that we can serve as auxiliary ops in the event that there is a
shortage of professional ops.

Many of the same kinds of tactical-communications and organizational
skills that are valuable in an emergency situation are used in public
service events.


Well, a number of them are used. A guy sitting in his car with a
mobile dual-bander or a fellow with an HT on a street corner for a
couple of hours doesn't use all of the skills involved in a severe
weather event which might last for days and require loads of spare
batteries and other backup equipment. Passing accurate messages via
digital modes may not come into play

ARRL needs to step up to the plate and actually _do something_ about a
national plan for ham radio in a large-scale disaster.


I'm not sure just how detailed a national plan for amateur radio
disasters can be.
What works for a group on flat terrain or in an urban or suburban area
may not work well at all in a swamp or in mountainous terrain with
poor roads.


The main thing is to get people deployed. For Katrina, the Red Cross
went to ARRL a couple of days into the event and asked for help. ARRL
had to start from scratch in terms of finding people who were able and
willing to help. They put a notice on the web site asking interested
volunteers to send mail to and went from there. It was
a great effort, and it worked, but it would have been so much more
effective if there had existed some sort of national database containing
information on hams who were able to help. This was the recommendation
of the committee put together after Katrina, and I expect that such a
facility will eventually be built, but it sure would be nice if it were
put in place before this year's hurricane season.


I think that is a very good idea. Having a pool of trained ops who
can leave for a major disaster site on short notice would be extremely
helpful. I'd think that not many of us would be in a position to drop
everything and rush to a different region, especially for what might
become a prolonged absence.

As for a national plan, I think that the training provided by ARRL in
emergency communications is valuable. Sure, different techniques will
need to be used depending on the type of disaster, the terrain, and so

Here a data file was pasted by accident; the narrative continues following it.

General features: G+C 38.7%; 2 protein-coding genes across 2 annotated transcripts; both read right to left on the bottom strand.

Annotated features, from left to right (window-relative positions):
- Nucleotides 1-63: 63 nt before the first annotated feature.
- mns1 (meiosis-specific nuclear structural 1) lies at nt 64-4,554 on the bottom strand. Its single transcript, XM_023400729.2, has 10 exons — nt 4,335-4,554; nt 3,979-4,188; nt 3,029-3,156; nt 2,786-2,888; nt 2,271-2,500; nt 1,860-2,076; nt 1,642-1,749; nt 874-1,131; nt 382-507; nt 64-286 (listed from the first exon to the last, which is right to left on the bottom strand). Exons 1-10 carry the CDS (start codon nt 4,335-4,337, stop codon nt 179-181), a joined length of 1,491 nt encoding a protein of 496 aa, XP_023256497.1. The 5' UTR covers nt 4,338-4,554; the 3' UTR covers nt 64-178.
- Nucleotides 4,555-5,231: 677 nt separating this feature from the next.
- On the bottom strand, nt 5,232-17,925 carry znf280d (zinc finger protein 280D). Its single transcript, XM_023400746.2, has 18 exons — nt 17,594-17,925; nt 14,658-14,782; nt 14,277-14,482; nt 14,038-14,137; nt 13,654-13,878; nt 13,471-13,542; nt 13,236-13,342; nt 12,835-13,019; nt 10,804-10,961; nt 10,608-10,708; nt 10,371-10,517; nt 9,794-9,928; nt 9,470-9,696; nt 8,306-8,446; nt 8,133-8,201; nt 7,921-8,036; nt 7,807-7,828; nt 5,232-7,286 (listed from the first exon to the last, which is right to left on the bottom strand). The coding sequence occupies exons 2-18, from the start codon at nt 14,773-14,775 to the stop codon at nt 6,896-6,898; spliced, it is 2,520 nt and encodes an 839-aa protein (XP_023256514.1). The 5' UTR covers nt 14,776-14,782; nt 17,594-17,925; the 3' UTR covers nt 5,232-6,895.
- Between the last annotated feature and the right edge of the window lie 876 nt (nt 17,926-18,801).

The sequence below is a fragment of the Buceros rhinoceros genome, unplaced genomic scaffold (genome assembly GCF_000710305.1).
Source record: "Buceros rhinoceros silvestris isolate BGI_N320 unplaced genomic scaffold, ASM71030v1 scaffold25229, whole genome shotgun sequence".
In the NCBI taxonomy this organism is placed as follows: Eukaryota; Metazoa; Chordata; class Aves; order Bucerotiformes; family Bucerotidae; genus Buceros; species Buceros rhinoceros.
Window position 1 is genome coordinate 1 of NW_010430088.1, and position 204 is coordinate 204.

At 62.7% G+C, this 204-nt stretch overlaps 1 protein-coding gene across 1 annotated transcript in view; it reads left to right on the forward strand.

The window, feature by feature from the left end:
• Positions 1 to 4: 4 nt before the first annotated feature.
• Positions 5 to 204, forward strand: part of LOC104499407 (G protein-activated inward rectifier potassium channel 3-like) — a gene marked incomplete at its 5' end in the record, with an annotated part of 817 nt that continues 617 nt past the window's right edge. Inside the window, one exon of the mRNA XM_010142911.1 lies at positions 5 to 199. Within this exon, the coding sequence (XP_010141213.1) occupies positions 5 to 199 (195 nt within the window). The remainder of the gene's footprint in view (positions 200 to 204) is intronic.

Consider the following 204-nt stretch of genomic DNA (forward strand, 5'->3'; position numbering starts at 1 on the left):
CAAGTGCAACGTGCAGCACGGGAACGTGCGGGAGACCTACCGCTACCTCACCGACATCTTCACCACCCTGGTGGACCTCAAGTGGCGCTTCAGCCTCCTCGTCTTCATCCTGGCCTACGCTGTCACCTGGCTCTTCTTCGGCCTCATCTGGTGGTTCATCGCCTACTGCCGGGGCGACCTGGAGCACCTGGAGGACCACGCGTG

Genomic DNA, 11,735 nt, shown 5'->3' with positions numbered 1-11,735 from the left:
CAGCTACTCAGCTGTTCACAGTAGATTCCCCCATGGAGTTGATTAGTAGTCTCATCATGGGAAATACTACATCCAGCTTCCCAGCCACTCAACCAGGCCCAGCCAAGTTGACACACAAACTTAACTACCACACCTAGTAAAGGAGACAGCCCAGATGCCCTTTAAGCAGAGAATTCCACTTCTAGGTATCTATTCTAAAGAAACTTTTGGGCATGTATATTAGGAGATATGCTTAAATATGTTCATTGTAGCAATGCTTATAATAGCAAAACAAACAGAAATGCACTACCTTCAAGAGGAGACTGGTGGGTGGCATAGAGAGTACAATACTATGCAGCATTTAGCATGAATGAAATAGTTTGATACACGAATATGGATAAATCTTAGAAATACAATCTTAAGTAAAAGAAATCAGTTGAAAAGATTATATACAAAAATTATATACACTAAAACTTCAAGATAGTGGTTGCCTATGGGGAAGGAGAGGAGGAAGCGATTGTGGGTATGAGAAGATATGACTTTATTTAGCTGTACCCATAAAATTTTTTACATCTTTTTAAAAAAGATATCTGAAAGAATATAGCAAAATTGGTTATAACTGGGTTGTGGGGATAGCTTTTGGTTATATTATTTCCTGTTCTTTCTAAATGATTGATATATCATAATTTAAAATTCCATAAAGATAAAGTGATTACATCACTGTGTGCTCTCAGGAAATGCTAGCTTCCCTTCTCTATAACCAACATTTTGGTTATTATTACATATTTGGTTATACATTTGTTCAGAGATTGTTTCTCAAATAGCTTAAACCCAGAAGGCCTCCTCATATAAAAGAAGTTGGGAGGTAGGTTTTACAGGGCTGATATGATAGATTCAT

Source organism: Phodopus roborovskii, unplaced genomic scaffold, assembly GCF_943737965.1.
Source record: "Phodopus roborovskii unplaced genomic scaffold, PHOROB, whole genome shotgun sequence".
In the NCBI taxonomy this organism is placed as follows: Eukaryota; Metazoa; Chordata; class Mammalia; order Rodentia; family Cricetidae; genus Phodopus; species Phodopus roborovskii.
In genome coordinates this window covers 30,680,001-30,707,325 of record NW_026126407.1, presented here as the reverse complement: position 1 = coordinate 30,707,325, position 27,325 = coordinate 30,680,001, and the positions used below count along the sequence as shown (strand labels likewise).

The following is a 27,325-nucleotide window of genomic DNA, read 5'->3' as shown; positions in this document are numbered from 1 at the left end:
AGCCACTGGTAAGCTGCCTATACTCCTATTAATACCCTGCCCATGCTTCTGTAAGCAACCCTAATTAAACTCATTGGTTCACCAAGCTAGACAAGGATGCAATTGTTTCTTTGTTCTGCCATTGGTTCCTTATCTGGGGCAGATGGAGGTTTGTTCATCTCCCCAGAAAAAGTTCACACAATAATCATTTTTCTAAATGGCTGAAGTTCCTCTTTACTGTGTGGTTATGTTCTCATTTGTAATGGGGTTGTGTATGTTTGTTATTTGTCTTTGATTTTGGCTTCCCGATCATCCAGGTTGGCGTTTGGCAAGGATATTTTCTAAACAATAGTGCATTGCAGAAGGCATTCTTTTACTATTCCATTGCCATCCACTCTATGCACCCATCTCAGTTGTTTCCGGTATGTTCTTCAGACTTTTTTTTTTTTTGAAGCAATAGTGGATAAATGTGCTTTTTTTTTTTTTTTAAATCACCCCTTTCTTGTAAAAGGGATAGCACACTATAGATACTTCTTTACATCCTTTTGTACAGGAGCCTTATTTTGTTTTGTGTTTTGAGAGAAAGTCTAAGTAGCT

on. But there are certain basic things that will always be true, and
teaching people the basics is extremely valuable when you have to build
a team quickly using people from many different geographic areas. Just
teaching vocabulary so that everyone is speaking the same language is a
huge asset.


You have a valid point though I don't think vocabulary should be a
problem. We're hams passing traffic via amateur radio. Whatever
official jargon the supported agency uses will be passed in its
message traffic. All radio amateur need do is relay that information
accurately.

If the American Red Cross wants to do a background check on me, based
upon whatever information it can readily find, that'd suit me. If it
expects me to submit financial information, that isn't happening.


Basically the information that the Red Cross is asking you to provide is
your Social Security Number so that they can be sure that the
information they're obtaining is really about you.


I seem to recall the word "financial", coupled with the words
"background check".
Am I mistaken?

A lot of people have
a problem even with that.


I think I'd have a problem with that. The FCC has issued me an
amateur radio license. The FCC knows who I am and where I live. I
have other forms of identification. That should be good enough for
the American Red Cross.
I'm not hiring on with that agency. I'd simply be volunteering my
time.

In today's environment of identity theft, I
can understand that.


Lots of folks can identify with such things. A group of older women
used to go to a local nursing home to read to the residents. The
state suddenly and arbitrarily mandated that they be fingerprinted and
have a background investigation done on them. Now there is a shortage
of readers.

If it finds itself short of volunteers, it'll likely wake up.


"Waking up", in the sense of not requiring the background check, isn't
an option.


It certainly is an option. Whether the Red Cross thinks that everyone
will bow to the idea is an unknown. Who is hurt if the Red Cross has
a shortage of volunteer radio operators spending their own money?

The background check has been mandated by all the publicity
related to fraud during previous operations.


Were there any reports of radio amateurs being involved with fraud?

Red Cross volunteers will
have to submit to the background check. Some will refuse. Volunteers
will be lost. It's a fact of life in today's society.


That was my point. Each member of our county ARES group is issued an
ID card. None of us submitted to a background investigation by
anyone.

There's another issue, though. When is an ARES member considered a Red
Cross volunteer? This has been a sticky issue, and no doubt will
continue to be one. ARRL still has not updated the information on their
web site to reflect recent changes in this policy.


As far as I'm concerned, I'm a radio amateur operating under the
auspices of the ARRL's AREC through my county organization. I'm
assigned to serve whichever agency I'm assigned to work under. I'm
never in a position where I'm working for that agency.

Our local
ARES group is supported by Marshall County, West Virginia. The county
provides us with a place to meet, space for an operations center. It
provides us with money for equipment upgrades and maintenance and even
provides tower space for an ARES repeater. We work closely with the
Marshall County Office of Emergency Services. The Red Cross isn't a
factor.


On the local level, I understand. But if there is a large national